In the present cohort study, we followed elite youth handball players for a full competitive handball season over 31 weeks from 13 October 2013 to 11 May 2014. The players were recruited from August to October 2013. Players who were not enrolled at baseline were allowed to enter the study at midseason (1 January to 1 March 2014). Methodological data from this study have previously been reported (Personal communication, 2016. M Møller, N Wedderkopp, G Myklebust, et al. The SPEx sport injury surveillance system is a feasible and valid approach to measure exposures and injuries in elite youth sport). According to the Danish Act on Research Ethics Review of Health Research Projects, The Ethics Committee of Central Denmark Region deemed the study to be exempt from full ethical review (request 89/2013) due to the study design (observational study). Permission for the study was granted by the Danish Data Protection Agency (File 2013-41-2137).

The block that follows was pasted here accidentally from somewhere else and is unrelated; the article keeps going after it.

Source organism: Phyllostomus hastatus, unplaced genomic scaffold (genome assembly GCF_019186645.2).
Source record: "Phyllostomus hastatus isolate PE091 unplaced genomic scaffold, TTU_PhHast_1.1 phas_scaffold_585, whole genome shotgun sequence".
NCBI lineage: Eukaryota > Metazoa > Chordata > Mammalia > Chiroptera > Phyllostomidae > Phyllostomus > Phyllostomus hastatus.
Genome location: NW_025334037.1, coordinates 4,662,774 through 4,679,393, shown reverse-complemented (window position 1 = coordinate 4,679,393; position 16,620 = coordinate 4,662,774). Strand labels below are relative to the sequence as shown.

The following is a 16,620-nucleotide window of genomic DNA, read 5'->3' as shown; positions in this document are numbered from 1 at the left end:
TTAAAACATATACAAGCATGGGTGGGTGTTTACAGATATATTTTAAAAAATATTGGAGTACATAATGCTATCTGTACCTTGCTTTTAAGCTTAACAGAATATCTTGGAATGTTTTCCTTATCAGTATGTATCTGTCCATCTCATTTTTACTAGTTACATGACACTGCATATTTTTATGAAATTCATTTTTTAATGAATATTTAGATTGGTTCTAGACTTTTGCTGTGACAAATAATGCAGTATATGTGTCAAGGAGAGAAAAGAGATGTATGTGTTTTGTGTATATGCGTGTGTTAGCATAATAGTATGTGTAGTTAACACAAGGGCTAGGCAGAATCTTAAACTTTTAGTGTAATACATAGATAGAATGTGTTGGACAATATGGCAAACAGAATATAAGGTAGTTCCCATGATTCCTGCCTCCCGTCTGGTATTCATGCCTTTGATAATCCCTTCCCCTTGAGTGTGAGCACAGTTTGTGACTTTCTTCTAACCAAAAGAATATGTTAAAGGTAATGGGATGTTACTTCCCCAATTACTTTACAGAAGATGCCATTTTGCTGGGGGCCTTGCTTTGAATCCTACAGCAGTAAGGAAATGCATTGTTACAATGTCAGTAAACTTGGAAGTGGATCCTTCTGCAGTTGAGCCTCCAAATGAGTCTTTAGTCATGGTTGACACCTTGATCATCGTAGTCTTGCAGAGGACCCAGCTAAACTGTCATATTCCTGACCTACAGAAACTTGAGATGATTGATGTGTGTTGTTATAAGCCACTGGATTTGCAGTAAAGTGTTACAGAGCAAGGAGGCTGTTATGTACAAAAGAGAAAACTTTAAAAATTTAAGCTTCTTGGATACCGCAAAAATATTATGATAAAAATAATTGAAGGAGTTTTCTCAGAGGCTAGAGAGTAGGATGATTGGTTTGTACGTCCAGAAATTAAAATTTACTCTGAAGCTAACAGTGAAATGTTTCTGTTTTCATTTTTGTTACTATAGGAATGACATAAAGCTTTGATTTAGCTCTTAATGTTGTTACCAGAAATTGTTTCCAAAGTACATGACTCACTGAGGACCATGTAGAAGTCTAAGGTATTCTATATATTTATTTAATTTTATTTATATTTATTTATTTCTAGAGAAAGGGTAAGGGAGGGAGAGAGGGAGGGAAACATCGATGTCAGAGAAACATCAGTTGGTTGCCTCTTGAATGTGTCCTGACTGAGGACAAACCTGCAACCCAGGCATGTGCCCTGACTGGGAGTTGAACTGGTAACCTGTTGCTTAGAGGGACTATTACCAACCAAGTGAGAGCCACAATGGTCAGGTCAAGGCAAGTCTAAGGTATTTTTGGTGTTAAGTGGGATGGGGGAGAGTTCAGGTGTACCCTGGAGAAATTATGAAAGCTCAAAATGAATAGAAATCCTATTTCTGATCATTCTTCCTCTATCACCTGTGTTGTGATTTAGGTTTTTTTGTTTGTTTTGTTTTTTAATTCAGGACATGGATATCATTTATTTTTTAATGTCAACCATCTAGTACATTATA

Players were recruited from all Danish First Division U-18 (range 16–18 years of age) teams and First Division U-16 (range 14–16 years of age) teams from clubs as described previously (Personal communication, 2016. M Møller, et al.). All players irrespective of current or previous shoulder pain were eligible for participation in the study. However, players were excluded if they reported a history of (1) previous shoulder surgery, (2) previous glenohumeral dislocation, (3) glenoid labrum tear, (4) rotator cuff tear or (5) fracture in the shoulder region within the previous 6 months.